Editor’s note: In an interview with Bernard Gwertzman of the Council on Foreign Relations, Martin Indyk looks at how President Obama’s trip to Israel was a success. Read an excerpt below.
Bernard Gwertzman: It’s been a couple of weeks since President Obama made his first trip to Israel as president, in which he gave a very well-received speech to an audience of students and touched upon the need for peace between Palestinians and the Israelis. Now Secretary of State John Kerry is apparently going to have to carry the peace-talks ball. Where do you think the United States stands after this trip?
Martin Indyk: In preparation for the trip, the White House wanted to remove any expectations that there would be any significant results, and the timing of the trip seemed to be structured in a way that would have the effect of lowering expectations because the president would be going only three days after the new government in Israel had been formed. But, in fact, the president was able to deliver what I consider to be two big things: the first was that he did win over that part of the Israeli public that is winnable. His popularity jumped in the first few days after his speech. He’d started from a low base of ten; now he’s around forty, and that’s very significant. And the fact that he took Israel by storm and won the hearts and minds of many Israelis had a direct impact on the second deliverable, which was the apology that Prime Minister Benjamin Netanyahu made to Turkish Prime Minister Recep Tayyip Erdoğan leading to the opening of renormalizing relations between Turkey and Israel.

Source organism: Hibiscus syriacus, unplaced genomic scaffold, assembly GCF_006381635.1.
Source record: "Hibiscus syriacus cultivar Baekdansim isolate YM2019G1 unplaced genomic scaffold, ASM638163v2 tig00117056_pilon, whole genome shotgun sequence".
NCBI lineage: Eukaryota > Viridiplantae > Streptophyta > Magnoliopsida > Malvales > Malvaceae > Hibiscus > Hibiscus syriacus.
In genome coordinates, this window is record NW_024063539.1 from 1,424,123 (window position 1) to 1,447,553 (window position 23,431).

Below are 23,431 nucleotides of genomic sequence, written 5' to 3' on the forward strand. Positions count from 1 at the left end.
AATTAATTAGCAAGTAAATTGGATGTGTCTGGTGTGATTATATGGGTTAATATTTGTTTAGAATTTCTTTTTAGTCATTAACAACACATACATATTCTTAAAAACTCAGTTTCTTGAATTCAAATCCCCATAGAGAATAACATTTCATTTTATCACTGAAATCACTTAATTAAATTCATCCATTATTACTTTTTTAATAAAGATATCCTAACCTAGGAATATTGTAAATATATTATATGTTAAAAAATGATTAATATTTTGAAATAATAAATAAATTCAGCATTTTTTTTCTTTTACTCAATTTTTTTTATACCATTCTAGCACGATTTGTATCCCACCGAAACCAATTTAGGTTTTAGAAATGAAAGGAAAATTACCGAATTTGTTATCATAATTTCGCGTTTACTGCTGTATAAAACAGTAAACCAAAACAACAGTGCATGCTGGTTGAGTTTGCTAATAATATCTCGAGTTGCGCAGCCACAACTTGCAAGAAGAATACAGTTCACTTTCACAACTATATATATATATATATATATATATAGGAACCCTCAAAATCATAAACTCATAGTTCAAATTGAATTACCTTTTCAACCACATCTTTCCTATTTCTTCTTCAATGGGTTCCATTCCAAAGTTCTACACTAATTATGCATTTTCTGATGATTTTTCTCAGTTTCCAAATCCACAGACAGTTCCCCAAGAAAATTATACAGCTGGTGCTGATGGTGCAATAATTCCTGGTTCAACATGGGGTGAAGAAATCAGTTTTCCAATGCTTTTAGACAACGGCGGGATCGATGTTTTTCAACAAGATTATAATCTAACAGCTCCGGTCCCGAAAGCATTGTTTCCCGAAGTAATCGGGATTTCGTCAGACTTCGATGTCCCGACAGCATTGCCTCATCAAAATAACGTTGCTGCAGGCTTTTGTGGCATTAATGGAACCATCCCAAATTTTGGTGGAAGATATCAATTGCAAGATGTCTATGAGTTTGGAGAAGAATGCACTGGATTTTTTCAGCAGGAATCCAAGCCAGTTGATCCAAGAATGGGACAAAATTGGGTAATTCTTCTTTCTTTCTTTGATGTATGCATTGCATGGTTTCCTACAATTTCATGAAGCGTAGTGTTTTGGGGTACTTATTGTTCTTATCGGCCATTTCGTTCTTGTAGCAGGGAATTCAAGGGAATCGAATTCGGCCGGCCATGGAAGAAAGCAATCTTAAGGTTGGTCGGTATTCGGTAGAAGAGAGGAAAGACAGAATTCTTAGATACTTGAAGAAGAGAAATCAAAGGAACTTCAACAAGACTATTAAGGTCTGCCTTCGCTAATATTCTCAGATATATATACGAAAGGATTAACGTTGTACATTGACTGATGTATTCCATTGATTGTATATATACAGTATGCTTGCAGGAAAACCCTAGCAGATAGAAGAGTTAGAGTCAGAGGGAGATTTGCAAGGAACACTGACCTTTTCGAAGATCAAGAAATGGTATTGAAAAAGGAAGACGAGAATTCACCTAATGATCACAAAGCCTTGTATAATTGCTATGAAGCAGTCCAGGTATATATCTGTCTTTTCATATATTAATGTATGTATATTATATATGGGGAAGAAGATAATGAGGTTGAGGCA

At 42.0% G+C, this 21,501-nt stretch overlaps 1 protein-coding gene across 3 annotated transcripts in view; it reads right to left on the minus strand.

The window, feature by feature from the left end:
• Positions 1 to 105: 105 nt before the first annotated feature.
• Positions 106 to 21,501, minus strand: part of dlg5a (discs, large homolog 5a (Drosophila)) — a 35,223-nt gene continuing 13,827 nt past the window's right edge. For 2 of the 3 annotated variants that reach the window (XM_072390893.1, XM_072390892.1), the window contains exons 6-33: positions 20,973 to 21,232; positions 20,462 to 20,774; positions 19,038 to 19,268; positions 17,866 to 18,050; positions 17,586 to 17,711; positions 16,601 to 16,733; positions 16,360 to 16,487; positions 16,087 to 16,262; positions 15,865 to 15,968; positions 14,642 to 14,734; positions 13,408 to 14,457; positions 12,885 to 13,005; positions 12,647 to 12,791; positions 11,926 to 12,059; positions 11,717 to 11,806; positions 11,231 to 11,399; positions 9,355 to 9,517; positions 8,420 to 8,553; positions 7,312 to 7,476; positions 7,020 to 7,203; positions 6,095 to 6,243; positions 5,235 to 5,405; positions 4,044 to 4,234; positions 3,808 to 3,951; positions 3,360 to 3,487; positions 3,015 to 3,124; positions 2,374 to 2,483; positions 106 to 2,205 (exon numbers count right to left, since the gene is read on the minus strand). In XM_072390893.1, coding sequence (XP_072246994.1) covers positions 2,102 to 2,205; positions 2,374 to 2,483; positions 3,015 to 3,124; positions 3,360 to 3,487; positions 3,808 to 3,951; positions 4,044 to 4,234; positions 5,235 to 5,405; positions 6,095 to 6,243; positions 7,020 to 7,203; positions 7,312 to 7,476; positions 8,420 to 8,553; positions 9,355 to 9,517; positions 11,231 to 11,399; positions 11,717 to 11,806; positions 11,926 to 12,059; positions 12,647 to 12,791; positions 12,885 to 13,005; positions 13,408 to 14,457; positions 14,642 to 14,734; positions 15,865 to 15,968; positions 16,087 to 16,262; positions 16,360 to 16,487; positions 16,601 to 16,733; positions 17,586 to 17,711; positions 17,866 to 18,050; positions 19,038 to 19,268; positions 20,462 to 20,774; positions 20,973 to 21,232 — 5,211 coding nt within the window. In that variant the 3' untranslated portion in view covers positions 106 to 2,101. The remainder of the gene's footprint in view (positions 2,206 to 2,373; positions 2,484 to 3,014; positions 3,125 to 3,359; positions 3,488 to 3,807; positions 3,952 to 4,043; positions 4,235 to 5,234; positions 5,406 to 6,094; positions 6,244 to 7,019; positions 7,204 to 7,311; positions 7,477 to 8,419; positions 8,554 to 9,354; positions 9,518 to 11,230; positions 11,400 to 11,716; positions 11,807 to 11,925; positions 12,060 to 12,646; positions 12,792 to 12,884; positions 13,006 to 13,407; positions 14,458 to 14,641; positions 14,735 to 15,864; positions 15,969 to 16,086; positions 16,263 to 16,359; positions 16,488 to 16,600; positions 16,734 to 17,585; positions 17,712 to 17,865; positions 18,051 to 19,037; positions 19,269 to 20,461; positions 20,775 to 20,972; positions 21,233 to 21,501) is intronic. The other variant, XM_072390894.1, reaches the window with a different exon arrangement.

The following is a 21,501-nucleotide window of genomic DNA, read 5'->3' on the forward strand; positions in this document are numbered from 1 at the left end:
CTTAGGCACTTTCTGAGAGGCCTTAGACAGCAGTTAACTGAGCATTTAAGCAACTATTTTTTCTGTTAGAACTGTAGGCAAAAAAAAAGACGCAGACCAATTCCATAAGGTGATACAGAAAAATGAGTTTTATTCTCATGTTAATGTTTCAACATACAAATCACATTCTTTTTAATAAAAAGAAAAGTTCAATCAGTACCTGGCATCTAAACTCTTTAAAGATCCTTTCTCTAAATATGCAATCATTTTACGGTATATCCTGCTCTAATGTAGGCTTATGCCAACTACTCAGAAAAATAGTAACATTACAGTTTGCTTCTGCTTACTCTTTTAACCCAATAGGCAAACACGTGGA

The two are directly related. The fact that the president had turned himself almost overnight from being an unpopular figure in the minds of most Israelis into somebody who they now understood did care about them meant that he managed to convince them to trust him more. The importance of that was that Netanyahu knew that the Israeli public would punish an Israeli prime minister who mishandles the relationship between Israel and a popular American president. Netanyahu had been able to exploit the fact that President Obama was very unpopular in Israel. When he famously upbraided the president in the Oval Office, Netanyahu actually went up ten points in Israeli public opinion. Obama in effect reversed that when he asked Netanyahu during the trip to call Erdogan and apologize to him. Instead of saying he couldn’t do that, which is basically the position that Netanyahu had adopted for three years, he turned around and said okay, essentially understanding that the Israeli public would support him in doing so and would criticize him for not responding to a president who had gone out of his way to manifest his friendship to Israel.